To start us off, here we have the first thing I ever made*:

*technically I made a dress before this, but since the instructor did about 70% of the work, I choose not to count that one.

It's a full circle skirt made out of quite a thick stretch cotton, and I made it in Sew Over It's Intro to dressmaking class.

This was, ahem, a challenging first project. I picked the material because it was Dairy Milk purple and I wasn't going to be using anything else when there was Dairy Milk purple right there. But it wasn't the easiest to work with, especially for a rank beginner. It didn't want to fold, it didn't want to press, and it really didn't want to have a zip sewn into it. It took me about 11 hours, five of which I spent trying to get the stupid zip in. The stitching is all over the place round the zip and the hem (it's a really, really, really bad hem) and it sits a lot lower on my waist than it should because we all made our skirts too big for some reason, and in the Land of Slapdash we do not have time to completely take a finished garment apart just to alter the fit slightly.

I haven't worn this yet, but despite its obvious amateurishness I may wear it in the autumn. Because imperfections aside, it's a massive Dairy Milk purple skirt.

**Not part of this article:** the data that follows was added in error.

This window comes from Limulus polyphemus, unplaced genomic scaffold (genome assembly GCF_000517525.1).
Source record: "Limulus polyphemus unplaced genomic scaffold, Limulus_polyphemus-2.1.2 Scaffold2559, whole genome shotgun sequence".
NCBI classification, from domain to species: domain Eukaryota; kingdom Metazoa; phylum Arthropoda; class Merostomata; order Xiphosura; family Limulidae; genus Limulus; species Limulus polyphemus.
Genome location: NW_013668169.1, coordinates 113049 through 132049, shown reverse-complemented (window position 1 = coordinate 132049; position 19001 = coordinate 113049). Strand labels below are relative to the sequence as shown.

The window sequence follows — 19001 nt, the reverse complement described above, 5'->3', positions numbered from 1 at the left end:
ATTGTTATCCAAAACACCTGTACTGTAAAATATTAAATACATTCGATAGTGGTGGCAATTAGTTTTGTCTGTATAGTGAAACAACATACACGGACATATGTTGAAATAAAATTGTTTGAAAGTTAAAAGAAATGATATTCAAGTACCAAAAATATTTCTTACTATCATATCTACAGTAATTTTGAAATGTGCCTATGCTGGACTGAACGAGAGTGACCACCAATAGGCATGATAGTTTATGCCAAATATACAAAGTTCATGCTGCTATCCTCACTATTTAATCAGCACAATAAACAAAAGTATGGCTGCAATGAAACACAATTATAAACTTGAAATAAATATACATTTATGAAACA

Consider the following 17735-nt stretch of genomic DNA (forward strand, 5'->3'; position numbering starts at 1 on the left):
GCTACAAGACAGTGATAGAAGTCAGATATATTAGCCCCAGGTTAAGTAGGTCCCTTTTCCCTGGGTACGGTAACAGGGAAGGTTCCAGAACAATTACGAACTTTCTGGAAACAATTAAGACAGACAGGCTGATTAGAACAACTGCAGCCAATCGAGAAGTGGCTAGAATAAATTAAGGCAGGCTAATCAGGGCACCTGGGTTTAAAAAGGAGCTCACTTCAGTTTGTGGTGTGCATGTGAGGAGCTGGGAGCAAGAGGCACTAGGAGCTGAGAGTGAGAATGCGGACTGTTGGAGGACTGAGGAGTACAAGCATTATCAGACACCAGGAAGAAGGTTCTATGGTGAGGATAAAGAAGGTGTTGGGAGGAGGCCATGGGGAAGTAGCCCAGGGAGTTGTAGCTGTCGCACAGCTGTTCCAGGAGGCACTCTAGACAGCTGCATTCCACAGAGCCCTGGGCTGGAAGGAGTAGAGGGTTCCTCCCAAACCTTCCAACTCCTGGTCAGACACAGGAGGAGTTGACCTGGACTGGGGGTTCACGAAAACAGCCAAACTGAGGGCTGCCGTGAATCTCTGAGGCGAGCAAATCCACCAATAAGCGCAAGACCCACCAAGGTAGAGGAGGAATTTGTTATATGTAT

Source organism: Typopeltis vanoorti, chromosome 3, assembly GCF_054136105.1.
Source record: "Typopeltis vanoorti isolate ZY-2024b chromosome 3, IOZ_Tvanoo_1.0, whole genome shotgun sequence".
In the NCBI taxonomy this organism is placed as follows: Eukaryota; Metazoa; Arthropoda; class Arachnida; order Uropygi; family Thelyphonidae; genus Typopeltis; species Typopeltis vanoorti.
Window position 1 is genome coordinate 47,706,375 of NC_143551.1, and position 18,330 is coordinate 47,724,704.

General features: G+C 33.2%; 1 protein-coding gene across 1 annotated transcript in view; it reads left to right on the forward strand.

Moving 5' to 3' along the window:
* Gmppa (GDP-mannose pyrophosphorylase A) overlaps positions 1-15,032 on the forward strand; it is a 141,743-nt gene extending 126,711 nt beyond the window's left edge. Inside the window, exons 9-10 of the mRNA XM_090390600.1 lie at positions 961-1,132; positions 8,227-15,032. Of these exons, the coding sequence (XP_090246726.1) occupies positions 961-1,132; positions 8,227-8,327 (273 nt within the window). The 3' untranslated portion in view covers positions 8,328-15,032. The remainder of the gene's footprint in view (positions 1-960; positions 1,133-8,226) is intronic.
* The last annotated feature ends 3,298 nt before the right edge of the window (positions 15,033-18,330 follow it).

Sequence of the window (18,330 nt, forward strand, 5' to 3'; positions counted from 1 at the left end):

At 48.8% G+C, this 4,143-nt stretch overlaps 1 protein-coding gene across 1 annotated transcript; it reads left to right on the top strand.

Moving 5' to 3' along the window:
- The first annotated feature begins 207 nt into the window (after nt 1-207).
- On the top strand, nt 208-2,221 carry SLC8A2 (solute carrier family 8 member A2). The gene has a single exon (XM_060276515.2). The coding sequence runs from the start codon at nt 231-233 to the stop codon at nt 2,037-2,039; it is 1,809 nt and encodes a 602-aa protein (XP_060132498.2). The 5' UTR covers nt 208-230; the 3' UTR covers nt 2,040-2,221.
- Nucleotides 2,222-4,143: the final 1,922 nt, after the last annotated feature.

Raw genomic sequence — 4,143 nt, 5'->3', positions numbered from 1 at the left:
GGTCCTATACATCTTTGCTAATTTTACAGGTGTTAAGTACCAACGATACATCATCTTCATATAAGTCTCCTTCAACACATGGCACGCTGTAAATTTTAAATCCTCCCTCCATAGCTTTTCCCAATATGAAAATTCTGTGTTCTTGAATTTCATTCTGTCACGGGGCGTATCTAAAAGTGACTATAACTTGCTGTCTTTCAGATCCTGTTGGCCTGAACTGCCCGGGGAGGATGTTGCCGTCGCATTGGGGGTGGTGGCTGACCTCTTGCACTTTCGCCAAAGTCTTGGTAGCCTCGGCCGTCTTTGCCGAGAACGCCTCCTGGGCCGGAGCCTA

Also, it does this:

and I just can't be mad at a piece of clothing which does that.

Fabric shopping!

After finally negotiating my slightly complicated laptop setup (actual laptop has been dying a slow lingering death for several years, I use a Chromebook for internet browsing but obviously can't upload photos through it, so every so often I schedule a fight with the dying one to get some pictures online), I have some photos to show, meaning this might actually start to feel like a proper sewing blog. First up, fabricness! I'm hoping that if I post about my fabric, it'll give me some incentive to use it. This is my haul from Fabric Land in Bristol, on my last trip home to visit my parents.

I'd never seen this before - they had a bunch of cottons with shirring already inserted, so all you need to do to make a garment is sew one seam straight up the back. My lazy self is looking forward to making the easiest maxi dress ever.

This is a purple and white cotton lawn, which I bought largely because it was called "Dark Raspberry Ice". Cotton lawn is incredibly versatile, but I'm still not sure what I want to do with this. It's quite a special print, but I'd rather make something I can actually wear rather than yet another occasion dress without an occasion.

This is a really nice lightweight burgundy jersey without too much stretch in it, and I thought it'd be a good fabric for my first attempt at a knit dress. Coming your way soon (I hope).